On the less glamorous side of space exploration, there’s the more practical problem of waste: in particular, what to do with astronaut pee. But rather than ejecting it into space, scientists are developing a new technique that can turn this waste burden into a boon by converting it into fuel and much-needed drinking water.
The Japanese scientist accused of falsifying data in a widely heralded stem-cell research paper said Wednesday the results are valid despite mistakes in their presentation. Haruko Obokata, 30, struggled to maintain her composure during a televised news conference packed with hundreds of reporters, but insisted she did not tamper with the data to fabricate results.
Researchers have discovered that the so-called HOPE method allows tissue samples to be treated such that they do not only meet the requirements of clinical histology, but can still be characterized later on by modern methods of proteomics, a technique that analyzes all proteins at once. This differs from the traditional formalin-based approach that cross-links protein molecules.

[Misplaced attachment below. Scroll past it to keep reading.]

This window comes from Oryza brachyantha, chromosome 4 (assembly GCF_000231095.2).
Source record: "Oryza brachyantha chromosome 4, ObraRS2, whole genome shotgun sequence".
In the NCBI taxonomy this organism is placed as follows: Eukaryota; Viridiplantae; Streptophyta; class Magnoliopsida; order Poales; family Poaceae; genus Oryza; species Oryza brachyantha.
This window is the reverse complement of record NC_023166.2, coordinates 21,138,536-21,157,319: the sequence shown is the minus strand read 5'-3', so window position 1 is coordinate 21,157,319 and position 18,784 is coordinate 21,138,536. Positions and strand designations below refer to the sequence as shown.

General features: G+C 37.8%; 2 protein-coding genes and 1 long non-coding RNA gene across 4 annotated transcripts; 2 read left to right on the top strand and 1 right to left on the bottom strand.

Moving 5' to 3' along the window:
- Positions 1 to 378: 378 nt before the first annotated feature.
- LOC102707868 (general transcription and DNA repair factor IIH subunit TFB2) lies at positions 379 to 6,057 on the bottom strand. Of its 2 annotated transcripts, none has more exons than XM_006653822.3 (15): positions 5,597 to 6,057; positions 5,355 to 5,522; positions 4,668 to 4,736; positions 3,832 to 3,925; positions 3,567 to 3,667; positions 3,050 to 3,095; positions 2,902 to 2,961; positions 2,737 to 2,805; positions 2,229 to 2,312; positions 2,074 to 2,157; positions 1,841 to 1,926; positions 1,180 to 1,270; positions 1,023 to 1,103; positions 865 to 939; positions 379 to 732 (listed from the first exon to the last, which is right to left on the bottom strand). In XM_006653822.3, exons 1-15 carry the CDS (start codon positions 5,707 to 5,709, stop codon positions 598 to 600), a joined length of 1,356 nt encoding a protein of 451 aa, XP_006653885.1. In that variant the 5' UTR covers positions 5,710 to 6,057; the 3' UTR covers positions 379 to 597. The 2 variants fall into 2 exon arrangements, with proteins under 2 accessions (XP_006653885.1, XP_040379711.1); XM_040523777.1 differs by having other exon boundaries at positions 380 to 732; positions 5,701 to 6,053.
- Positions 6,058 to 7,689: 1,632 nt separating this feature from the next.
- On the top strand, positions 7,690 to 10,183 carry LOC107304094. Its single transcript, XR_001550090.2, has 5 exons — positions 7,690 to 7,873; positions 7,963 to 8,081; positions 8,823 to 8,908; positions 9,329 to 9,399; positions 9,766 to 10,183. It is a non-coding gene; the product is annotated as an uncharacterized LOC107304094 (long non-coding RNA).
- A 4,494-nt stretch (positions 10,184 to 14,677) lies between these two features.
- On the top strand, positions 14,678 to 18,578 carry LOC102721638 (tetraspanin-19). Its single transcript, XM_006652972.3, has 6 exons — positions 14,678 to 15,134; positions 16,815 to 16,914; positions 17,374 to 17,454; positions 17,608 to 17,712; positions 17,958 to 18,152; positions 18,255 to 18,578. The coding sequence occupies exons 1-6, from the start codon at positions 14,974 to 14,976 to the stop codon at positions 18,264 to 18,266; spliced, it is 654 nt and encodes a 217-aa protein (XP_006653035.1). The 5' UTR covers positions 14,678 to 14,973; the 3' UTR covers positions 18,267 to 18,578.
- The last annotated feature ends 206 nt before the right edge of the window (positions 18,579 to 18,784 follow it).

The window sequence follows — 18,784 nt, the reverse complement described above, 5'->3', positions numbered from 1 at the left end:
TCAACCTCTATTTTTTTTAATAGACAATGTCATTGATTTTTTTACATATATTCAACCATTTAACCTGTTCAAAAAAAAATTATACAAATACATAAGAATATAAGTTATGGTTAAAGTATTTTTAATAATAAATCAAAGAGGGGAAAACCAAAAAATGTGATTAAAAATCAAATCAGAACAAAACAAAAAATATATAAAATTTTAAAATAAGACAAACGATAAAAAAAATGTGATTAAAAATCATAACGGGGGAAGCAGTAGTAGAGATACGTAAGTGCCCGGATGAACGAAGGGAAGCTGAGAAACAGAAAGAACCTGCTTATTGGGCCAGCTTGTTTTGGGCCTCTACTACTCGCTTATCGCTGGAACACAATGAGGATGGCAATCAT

New research is focusing on enhancing poplar trees so they can break down easier and thus improving their viability as a biofuel. The long-term efforts and teamwork involved to find this solution can be described as a rare, top-down approach to engineering plants for digestibility.
Scientists have published the first study explaining in detail how viruses reprogram the metabolism of the cells they invade to promote continued viral growth within an organism.
As the Earth’s human population marches toward 9 billion, the need for hardy new varieties of grain crops has never been greater. It won’t be enough to yield record harvests under perfect conditions; new grains must also be able to handle stress from climate changes. Researchers in Michigan have recently identified a set of genes that could be key to the development of the next generation of super rice.